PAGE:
Patients most likely to respond adequately to administration of dopamine are those in whom physiological parameters such as urine flow, myocardial function, and blood pressure, have not undergone profound deterioration. Multiclinic trials indicate that the shorter the time interval between onset of signs and symptoms and initiation of therapy with volume correction and dopamine, the better the prognosis.

Poor Perfusion of Vital Organs — Urine flow appears to be one of the diagnostic signs by which adequacy of vital organ perfusion can be monitored. Nevertheless, the physician should also observe the patient for signs of reversal of confusion or comatose condition. Loss of pallor increase in toe temperature, and/or adequacy of nail bed capillary filling may also be used as indices of adequate dosage. Clinical studies have shown that when dopamine is administered before urine flow had diminished to levels approximately 0.3 mL/minute, prognosis is more favorable.

Nevertheless, in a number of oliguric or anuric patients, administration of dopamine has resulted in an increase in urine flow which in some cases reached normal levels. Dopamine may also increase urine flow in patients whose output is within normal limits and thus may be of value in reducing the degree of pre-existing fluid accumulation. It should be noted that at doses above those optimal for the individual patient, urine flow may decrease, necessitating reduction of dosage. Concurrent administration of dopamine and diuretic agents may produce an additive or potentiating effect.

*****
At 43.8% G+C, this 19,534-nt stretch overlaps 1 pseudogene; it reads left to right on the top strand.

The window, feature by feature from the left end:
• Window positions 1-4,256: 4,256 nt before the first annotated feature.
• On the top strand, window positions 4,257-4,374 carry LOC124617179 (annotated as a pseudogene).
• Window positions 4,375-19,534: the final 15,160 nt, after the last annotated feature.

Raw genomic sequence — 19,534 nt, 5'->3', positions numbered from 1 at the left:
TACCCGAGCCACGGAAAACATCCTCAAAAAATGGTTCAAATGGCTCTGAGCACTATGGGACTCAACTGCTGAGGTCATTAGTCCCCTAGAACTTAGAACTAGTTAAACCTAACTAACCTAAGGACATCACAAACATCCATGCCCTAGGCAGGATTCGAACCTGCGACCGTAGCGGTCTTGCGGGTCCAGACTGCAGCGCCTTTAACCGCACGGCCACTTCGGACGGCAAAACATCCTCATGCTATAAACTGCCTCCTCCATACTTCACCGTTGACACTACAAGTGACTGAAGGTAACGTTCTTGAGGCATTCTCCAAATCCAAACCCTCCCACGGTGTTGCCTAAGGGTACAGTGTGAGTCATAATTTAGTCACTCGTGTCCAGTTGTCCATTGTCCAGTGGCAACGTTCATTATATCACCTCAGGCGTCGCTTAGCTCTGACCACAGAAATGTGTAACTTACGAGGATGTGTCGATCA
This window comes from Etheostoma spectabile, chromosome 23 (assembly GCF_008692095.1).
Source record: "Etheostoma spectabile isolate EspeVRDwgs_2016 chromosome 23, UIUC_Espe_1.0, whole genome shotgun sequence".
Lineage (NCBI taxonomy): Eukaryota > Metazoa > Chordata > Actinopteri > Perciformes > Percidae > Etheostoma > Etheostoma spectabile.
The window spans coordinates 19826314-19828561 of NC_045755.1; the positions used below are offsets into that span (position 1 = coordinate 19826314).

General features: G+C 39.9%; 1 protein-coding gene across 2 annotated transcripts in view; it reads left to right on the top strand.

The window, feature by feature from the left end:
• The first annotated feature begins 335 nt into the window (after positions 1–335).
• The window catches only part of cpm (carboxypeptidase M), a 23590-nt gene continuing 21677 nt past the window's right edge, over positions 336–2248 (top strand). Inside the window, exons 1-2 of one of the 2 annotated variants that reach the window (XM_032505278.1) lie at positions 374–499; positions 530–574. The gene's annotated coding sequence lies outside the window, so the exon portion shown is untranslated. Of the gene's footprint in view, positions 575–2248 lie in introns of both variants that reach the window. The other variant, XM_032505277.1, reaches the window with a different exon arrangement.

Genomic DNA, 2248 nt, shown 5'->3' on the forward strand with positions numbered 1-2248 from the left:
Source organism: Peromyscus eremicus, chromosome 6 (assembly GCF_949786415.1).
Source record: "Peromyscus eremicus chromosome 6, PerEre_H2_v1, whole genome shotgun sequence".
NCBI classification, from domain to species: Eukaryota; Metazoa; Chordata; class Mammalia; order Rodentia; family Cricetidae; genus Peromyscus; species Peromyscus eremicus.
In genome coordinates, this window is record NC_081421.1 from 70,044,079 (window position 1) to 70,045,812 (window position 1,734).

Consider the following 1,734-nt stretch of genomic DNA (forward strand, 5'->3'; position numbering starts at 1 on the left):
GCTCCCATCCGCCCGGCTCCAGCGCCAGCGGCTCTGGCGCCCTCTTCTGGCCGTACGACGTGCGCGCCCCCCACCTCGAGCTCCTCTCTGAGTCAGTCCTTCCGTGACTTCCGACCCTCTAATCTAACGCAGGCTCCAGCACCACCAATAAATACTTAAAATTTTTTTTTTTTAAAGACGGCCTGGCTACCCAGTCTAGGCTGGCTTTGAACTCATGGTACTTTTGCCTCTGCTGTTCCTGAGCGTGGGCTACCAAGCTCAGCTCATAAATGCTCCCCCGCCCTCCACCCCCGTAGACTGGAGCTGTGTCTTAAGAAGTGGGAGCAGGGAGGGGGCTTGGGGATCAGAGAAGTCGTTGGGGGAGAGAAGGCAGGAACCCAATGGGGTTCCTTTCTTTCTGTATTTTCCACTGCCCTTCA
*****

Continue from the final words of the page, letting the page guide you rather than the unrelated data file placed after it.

Low Cardiac Output — Increased cardiac output is related to dopamine’s direct inotropic effect on the myocardium. Increased cardiac output at low or moderate doses appears to be related to a favorable prognosis. Increase in cardiac output has been associated with either static or decreased systemic vascular resistance (SVR). Static or decreased SVR associated with low or moderate increments in cardiac output is believed to be a reflection of differential effects on specific vascular beds with increased resistance in peripheral beds (e.g., femoral) and concomitant decreases in mesenteric and renal vascular beds. Redistribution of blood flow parallels these changes so that an increase in cardiac output is accompanied by an increase in mesenteric and renal blood flow. In many instances the renal fraction of the total cardiac output has been found to increase. Increase in cardiac output produced by dopamine is not associated with substantial decreases in systemic vascular resistance as may occur with isoproterenol.

Hypotension — Hypotension due to inadequate cardiac output can be managed by administration of low to moderate doses of dopamine, which have little effect on SVR. At high therapeutic doses, dopamine’s alpha adrenergic activity becomes more prominent and thus may correct hypotension due to diminished SVR. As in the case of other circulatory decompensation states, prognosis is better in patients whose blood pressure and urine flow have not undergone profound deterioration. Therefore, it is suggested that the physician administer dopamine as soon as a definite trend toward decreased systolic and diastolic pressure becomes evident.